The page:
Magnum Research Baby Desert Eagle II

Magnum Research,  the maker of probably the most over used handgun in movies, the .50 caliber Desert Eagle, is going to be importing again their “Baby” Desert Eagles.  The Baby Desert Eagles stopped being imported into the United States probably for the same reasons Steyr stopped importing the M-A1, the exchange rate cut into profits too much.  Well lucky for us, Kahr Arms acquired Magnum Research and they’re going to start imported these “Baby” Eagles this summer.

The new Magnum Research Baby Desert Eagle II will be available in the three most popular pistol calibers, 9mm, .40 S&W and .45 ACP, and in a variety of frames and sizes.  Shooters will be able to choose a 9mm Baby Desert Eagle II in either a full size, semi-compact, or compact size frame.  Also, they’ll be able to chose between polymer and steel framed models.  The .40 are going to be available in full size or semi-compact in either steel or polymer framed models, and the .45 will only be available in a steel semi-compact frame model.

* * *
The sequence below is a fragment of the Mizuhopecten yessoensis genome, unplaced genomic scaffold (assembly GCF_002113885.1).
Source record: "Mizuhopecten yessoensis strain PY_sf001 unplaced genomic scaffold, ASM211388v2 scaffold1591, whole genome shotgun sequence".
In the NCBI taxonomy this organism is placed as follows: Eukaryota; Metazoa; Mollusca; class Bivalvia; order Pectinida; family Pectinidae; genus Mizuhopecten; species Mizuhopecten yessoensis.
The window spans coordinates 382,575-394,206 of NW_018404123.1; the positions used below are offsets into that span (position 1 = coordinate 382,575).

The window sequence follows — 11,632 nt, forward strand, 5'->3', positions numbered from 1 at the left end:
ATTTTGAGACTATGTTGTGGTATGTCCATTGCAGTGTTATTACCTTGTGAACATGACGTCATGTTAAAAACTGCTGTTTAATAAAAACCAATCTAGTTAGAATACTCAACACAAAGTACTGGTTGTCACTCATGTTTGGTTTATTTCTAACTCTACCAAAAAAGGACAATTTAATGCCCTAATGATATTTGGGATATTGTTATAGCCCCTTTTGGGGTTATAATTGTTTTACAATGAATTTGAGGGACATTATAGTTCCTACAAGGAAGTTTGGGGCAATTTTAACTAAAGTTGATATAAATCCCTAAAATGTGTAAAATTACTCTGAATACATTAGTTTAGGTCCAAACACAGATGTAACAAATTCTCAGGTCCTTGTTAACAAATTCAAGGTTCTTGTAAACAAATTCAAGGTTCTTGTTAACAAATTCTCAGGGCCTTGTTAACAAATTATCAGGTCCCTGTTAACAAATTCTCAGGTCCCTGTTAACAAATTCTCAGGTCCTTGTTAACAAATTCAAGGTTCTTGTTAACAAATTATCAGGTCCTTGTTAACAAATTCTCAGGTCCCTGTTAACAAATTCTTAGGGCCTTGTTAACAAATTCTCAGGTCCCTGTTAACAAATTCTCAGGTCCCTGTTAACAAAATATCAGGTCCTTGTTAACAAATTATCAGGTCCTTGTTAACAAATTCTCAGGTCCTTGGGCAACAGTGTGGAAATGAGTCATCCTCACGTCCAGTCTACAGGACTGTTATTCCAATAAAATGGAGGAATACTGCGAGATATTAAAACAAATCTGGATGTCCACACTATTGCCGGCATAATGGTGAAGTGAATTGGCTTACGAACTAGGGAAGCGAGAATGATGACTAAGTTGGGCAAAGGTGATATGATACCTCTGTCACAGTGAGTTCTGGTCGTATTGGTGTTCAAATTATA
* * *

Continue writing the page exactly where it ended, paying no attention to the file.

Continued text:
Baby Desert Eagle II Full Size

Other features on the Baby Desert Eagle II include a DA/SA trigger and an ambi-safety that also acts as a decocker.  The sights are of the typical 3 dot snag free type.  Also, the semi-compact and full size models feature a picatinny rail for accessories.

I would say any handgun next to the desert eagle deserves the title baby, but that title shouldn’t confuse you about these guns.  Even the sub compact doesn’t seem so micro compared to the new ultra concealable handguns that are the latest buying craze such as the Sig P290 or Ruger LCP.  With a width on all the pistols, including the subcompact, of 1.125 inches, it doesn’t necessarily live up to its name baby.  It does appear to be plenty small enough to conceal though, with a barrel length of  3.64″, and a height of 4.5″ the sub-compact Baby Desert Eagle II 9mm should be able to stay hidden.  Expect a price range for the full size steel frame to be around $650 and around the $500s for the semi-compact.  The sub compact and polymer version should be less expensive and available relatively so soon.  Click “Read More” after the picture to see the stats on all the new Magnum Research Baby Desert Eagle II.

Baby Desert Eagle II sub compact

 

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Sig Sauer 1911 Tactical Operations Review

Sig Sauer Tactical Operations